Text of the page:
“The insurance office where I worked was on a direct line through Hollywood to Studio City. I would get bored with the routes. So I would take different routes,” Bracker said. “I’m going home one day, decided I’d go up a different way, which went right past Competition Motors. Driving up I glance over, and in the showroom, which only held about one car, is this Spyder, and you know new Spyders were rare coming here. This is on the floor, ready to be sold.

“When I got home, I picked
up the phone and I called Jimmy. And I said ‘guess what I saw in Johnny’s
window today?’ He
‘What?’ And I said, ‘A new Spyder.’

“Our conversations on the phone were usually short as neither one of us liked phone conversations, but I noticed he was even more in a hurry to get off the phone. The next day, late afternoon, he drives up in the Spyder.”

“Little Bastard” the famous last photograph of Dean as he headed out to exercise the car off the trailer on the way to Selinas — and the hereafter.

That weekend, Bracker and Dean went together to a local eatery frequented by Hollywood types. At the bar was Alec Guinness, who could not get a table and was about to leave. Dean was excited to meet the fellow actor and invited he and his friend to join them for dinner. Eager to show off the new Spyder, Dean asked Guinness outside to have a look. Bracker stayed at the bar and chatted with friends. As Bracker recalls, “When Alec came back in, he looked sick, visibly shaken, pale. I asked him if he was alright and he said, ‘Yes, but I asked Jimmy to never drive that car.”

it was Jedi prophesy or intuition at looking at such a hot car, Guinness told
Dean, “If you get into that car
at all, it’s now Friday, 10 o’clock at night and by 10 o’clock at night next
Thursday, you’ll be dead if you get into that car.” 

had numbers and the moniker “Little Bastard” painted on
the car. “Little Bastard” was a
frustrated term how many an SCCA racer would refer to the Porsches as they took
the larger bore cars in the corners and held them off despite far less
horsepower in early road racing.

On the morning of Thursday, September 30, 1955, Dean and a crew of three, including German mechanic Rolf Wütherich, a former Luftwaffe pilot, race driver and Porsche factory engineer who befriended Dean at a race, headed from Burbank in a station wagon towing the 550 Spyder. They were headed to Salinas for a race weekend, and Dean was chomping at the bit to race his new car.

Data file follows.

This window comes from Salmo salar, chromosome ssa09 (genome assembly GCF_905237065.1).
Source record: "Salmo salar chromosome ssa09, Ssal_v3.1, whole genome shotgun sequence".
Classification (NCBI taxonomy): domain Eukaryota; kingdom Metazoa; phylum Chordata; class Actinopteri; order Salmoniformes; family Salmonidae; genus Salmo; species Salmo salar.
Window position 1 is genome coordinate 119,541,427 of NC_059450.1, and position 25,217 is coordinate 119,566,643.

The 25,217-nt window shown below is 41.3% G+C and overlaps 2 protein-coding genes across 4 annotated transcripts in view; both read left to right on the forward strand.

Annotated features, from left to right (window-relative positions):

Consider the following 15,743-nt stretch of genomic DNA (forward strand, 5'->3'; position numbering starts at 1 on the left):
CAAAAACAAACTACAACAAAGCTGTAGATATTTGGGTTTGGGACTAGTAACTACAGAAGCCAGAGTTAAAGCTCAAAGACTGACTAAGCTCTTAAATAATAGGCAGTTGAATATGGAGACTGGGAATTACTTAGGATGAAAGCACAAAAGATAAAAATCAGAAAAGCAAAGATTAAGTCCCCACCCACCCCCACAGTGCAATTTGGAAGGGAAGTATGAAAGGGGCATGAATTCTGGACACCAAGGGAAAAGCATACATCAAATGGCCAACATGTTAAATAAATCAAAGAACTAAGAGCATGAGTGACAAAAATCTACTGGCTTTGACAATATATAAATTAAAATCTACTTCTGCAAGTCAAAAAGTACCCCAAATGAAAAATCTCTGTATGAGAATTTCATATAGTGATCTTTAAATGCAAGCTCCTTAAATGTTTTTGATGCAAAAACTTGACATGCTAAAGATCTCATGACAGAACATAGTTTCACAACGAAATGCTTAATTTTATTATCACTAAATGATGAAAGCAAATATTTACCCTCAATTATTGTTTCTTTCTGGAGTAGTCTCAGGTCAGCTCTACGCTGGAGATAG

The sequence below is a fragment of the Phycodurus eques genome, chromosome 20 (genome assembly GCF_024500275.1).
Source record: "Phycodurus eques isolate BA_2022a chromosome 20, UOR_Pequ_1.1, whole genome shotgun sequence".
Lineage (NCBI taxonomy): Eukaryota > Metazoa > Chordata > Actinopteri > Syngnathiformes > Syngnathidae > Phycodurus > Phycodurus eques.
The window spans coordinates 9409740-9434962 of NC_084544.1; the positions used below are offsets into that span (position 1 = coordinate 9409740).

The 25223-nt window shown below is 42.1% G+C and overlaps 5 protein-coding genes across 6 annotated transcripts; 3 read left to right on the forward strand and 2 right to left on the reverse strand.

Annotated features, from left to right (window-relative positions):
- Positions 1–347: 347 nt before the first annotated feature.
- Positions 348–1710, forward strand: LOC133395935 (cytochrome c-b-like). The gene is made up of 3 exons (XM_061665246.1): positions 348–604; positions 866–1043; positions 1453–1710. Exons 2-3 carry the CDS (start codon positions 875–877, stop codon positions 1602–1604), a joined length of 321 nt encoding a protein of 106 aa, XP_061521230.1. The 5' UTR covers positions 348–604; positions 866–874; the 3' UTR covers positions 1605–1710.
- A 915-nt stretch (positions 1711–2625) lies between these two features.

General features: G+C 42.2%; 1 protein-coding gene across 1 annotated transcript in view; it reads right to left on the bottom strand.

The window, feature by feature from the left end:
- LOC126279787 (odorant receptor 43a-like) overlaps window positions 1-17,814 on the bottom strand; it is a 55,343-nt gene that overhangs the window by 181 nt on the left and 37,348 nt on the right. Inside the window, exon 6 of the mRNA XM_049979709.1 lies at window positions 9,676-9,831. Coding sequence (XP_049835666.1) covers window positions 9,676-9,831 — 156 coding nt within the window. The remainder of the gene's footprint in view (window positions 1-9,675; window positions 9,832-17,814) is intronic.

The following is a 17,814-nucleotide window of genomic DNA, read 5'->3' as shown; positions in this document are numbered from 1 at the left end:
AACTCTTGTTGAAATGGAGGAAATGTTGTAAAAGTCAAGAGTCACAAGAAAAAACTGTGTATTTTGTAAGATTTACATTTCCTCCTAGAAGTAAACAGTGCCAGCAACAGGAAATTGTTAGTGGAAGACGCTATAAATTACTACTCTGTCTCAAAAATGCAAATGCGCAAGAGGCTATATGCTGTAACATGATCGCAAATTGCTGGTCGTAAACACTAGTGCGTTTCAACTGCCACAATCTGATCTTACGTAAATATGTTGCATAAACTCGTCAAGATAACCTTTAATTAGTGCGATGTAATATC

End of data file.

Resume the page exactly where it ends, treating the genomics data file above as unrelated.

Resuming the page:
Skip Hudson beats Bracker in the Super by a couple of car lengths to win at Palm Springs in 1956 | Lew Bracker Archives

a gas stop, Dean wanted to put some miles on the car, to break it and get used
to its mannerisms. Wütherich got in the passenger seat, so he could work with
Dean on the finer points of the car and monitor any quirks that may develop in
the first few hundred miles. They headed up Route 466…

A week
before, when Dean drove up in the Spyder for the first time, “I
said where’s your car?” Bracker recalled. “Jimmy had a Super Speedster and he
had Lance Reventlow’s
mechanic fashion a muffler setup to reduce the back pressure.

“Jimmy said, ‘I traded it in.’ Well,
they only have one major salesman at that time and I knew him very well. I
called him and I said, ‘Is
Jimmy’s car there?’ And
he said, ‘Yeah.’ So I said, “I
want it!’ So,
I go down and trade mine for his because I wanted the Super.”

That white 356 Super would provide a great deal of success for Bracker. He scored seven top-fives and three podiums in the car from 1955 through March 1957. He then upgraded to a beautiful black 356A Carrera and scored six victories and seven podiums that season.

In 1957, Bracker had six wins and seven podiums in the 356A Carrera | Alan Kuhn photo/Lew Bracker Archives

He was
racing at many now legendary West Coast “ghost
tracks,” including Torrey Pines, Palm Springs, Pomona, Paramount Ranch,
Riverside, Pebble Beach and Bakersfield.

“Very few drivers raced on both coasts,” he said. “Dan Gurney, Phil Hill and Ken Miles would do that but there was so much going on in the West Coast and that’s where all the Porsches were anyhow. I wanted to go race the Eastern tracks in Florida and New York, but I never did.  I wanted to go beat the eastern drivers to show them what racing really was,” he added with a laugh.

It was
at this point that the Porsche factory racing team came calling, with an offer
for Bracker to race in Europe.

“I got married in June of 1957,” he said. “Shortly after, my first daughter was on the way. Porsche wanted me to drive in Europe, and I didn’t see a future in schlepping my family around Europe. I turned my back on racing – I felt cold turkey was the only way I could do it.

Lew Bracker at a book signing at Aerobooks/Autobooks in Burbank, California. Joined by the author

“The biggest concern was ‘Would I be the same
driver?’ The
decision was internal. I started to think, ‘Would I be the same driver with a
wife and a child?’ The honest answer to me was “No.” I always drove to
what I felt was the edge. That’s
what separates drivers. Would I go into a corner wondering if I was going to
come out the other side?”

Bracker was content with his decision. No regrets.

you have to wonder, what if he’d had been driving at Le Mans in 1958 in one of
those wonderful, flat-4 718 RSKs that dominated their class. What if?